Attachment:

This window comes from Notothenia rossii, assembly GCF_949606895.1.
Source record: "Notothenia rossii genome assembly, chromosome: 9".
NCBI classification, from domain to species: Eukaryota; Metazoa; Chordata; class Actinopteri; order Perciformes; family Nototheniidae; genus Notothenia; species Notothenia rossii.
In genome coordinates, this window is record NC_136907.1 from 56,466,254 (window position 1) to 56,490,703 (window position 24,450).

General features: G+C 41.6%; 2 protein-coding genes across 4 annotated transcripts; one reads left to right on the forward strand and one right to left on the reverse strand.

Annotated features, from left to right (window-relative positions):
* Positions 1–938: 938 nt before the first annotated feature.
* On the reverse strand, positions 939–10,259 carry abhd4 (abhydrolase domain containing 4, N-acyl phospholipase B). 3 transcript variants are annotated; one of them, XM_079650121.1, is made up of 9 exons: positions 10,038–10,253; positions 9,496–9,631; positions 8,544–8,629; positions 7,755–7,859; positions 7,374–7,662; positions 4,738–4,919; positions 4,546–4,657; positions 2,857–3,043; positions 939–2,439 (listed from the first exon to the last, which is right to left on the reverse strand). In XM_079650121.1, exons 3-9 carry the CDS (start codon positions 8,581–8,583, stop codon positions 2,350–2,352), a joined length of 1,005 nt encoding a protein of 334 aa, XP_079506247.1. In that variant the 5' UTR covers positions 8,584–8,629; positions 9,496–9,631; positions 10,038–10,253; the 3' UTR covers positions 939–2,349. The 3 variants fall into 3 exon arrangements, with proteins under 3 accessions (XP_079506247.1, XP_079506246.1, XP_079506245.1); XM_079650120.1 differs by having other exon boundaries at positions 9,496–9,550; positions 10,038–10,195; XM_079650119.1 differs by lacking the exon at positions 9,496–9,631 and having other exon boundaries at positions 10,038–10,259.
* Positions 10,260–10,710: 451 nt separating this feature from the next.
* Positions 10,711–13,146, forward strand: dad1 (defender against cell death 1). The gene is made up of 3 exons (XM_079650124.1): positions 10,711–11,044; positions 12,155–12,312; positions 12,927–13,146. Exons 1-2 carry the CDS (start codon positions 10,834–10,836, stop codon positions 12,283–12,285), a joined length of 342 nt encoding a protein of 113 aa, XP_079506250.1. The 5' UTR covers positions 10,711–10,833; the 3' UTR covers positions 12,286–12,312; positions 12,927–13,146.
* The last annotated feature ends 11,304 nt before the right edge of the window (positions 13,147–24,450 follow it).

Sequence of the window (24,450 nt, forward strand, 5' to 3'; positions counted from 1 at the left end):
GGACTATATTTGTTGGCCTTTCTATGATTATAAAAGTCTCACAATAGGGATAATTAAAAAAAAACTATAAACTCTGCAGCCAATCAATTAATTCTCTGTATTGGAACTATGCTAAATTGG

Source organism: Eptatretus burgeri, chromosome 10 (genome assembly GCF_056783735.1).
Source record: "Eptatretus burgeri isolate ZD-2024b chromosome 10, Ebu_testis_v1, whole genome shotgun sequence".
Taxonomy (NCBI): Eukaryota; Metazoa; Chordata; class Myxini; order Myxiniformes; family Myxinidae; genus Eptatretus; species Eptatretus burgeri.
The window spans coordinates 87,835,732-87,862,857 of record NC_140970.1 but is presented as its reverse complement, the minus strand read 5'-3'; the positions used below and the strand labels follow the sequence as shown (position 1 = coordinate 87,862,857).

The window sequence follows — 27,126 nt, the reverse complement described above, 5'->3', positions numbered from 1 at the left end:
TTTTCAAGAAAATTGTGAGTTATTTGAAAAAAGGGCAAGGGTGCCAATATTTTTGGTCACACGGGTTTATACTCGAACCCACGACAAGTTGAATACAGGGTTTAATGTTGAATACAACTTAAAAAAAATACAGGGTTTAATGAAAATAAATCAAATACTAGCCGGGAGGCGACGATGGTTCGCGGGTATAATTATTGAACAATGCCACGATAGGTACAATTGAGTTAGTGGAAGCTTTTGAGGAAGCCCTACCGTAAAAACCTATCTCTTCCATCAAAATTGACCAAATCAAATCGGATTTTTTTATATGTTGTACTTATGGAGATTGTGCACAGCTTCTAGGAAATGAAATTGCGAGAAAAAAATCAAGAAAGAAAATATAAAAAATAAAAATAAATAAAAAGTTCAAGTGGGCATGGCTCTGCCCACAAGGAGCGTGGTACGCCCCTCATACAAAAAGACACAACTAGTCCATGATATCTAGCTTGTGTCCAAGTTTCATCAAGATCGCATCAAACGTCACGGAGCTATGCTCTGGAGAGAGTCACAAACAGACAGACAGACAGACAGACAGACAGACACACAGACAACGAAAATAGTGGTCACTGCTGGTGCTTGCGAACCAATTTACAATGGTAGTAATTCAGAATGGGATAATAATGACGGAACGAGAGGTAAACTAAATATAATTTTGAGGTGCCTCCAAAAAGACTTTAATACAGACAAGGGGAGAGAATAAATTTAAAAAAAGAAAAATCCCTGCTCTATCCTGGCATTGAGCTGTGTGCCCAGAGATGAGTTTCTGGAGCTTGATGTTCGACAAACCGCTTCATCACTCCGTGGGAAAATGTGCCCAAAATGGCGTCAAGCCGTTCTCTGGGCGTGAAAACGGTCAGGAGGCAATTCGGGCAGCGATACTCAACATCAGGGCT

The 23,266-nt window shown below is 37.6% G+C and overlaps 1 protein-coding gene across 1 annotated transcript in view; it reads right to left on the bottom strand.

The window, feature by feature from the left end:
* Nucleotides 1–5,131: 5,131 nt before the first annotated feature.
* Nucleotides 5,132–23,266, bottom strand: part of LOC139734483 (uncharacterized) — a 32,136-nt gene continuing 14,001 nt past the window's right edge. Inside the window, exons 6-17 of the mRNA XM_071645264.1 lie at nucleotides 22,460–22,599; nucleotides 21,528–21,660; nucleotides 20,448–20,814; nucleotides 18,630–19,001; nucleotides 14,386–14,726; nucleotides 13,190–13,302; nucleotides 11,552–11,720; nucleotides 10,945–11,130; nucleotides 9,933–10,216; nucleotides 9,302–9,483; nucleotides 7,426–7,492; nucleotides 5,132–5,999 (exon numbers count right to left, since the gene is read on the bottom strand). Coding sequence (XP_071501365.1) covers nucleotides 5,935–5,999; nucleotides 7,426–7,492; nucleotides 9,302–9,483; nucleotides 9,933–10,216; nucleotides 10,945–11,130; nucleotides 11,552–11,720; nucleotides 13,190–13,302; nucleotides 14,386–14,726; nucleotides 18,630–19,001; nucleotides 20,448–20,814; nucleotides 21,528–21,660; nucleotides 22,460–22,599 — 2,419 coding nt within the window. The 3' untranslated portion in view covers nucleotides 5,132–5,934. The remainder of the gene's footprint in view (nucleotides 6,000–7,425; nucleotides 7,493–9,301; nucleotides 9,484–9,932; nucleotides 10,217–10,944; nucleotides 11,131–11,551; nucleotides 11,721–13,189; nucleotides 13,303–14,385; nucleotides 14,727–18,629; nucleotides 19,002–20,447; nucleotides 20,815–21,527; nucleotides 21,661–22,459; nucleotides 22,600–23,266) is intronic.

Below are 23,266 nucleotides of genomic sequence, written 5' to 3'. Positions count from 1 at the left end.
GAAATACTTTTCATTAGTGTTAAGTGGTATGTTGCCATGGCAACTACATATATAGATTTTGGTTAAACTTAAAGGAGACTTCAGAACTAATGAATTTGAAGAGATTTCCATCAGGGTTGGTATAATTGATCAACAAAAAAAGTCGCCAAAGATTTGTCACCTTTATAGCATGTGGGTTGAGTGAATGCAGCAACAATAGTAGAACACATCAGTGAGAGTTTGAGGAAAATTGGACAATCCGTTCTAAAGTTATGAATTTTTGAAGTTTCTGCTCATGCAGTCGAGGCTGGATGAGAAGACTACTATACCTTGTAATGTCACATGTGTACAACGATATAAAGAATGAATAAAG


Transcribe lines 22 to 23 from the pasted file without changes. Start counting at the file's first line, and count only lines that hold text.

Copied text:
* Nucleotides 1–5,131: 5,131 nt before the first annotated feature.
* Nucleotides 5,132–23,266, bottom strand: part of LOC139734483 (uncharacterized) — a 32,136-nt gene continuing 14,001 nt past the window's right edge. Inside the window, exons 6-17 of the mRNA XM_071645264.1 lie at nucleotides 22,460–22,599; nucleotides 21,528–21,660; nucleotides 20,448–20,814; nucleotides 18,630–19,001; nucleotides 14,386–14,726; nucleotides 13,190–13,302; nucleotides 11,552–11,720; nucleotides 10,945–11,130; nucleotides 9,933–10,216; nucleotides 9,302–9,483; nucleotides 7,426–7,492; nucleotides 5,132–5,999 (exon numbers count right to left, since the gene is read on the bottom strand). Coding sequence (XP_071501365.1) covers nucleotides 5,935–5,999; nucleotides 7,426–7,492; nucleotides 9,302–9,483; nucleotides 9,933–10,216; nucleotides 10,945–11,130; nucleotides 11,552–11,720; nucleotides 13,190–13,302; nucleotides 14,386–14,726; nucleotides 18,630–19,001; nucleotides 20,448–20,814; nucleotides 21,528–21,660; nucleotides 22,460–22,599 — 2,419 coding nt within the window. The 3' untranslated portion in view covers nucleotides 5,132–5,934. The remainder of the gene's footprint in view (nucleotides 6,000–7,425; nucleotides 7,493–9,301; nucleotides 9,484–9,932; nucleotides 10,217–10,944; nucleotides 11,131–11,551; nucleotides 11,721–13,189; nucleotides 13,303–14,385; nucleotides 14,727–18,629; nucleotides 19,002–20,447; nucleotides 20,815–21,527; nucleotides 21,661–22,459; nucleotides 22,600–23,266) is intronic.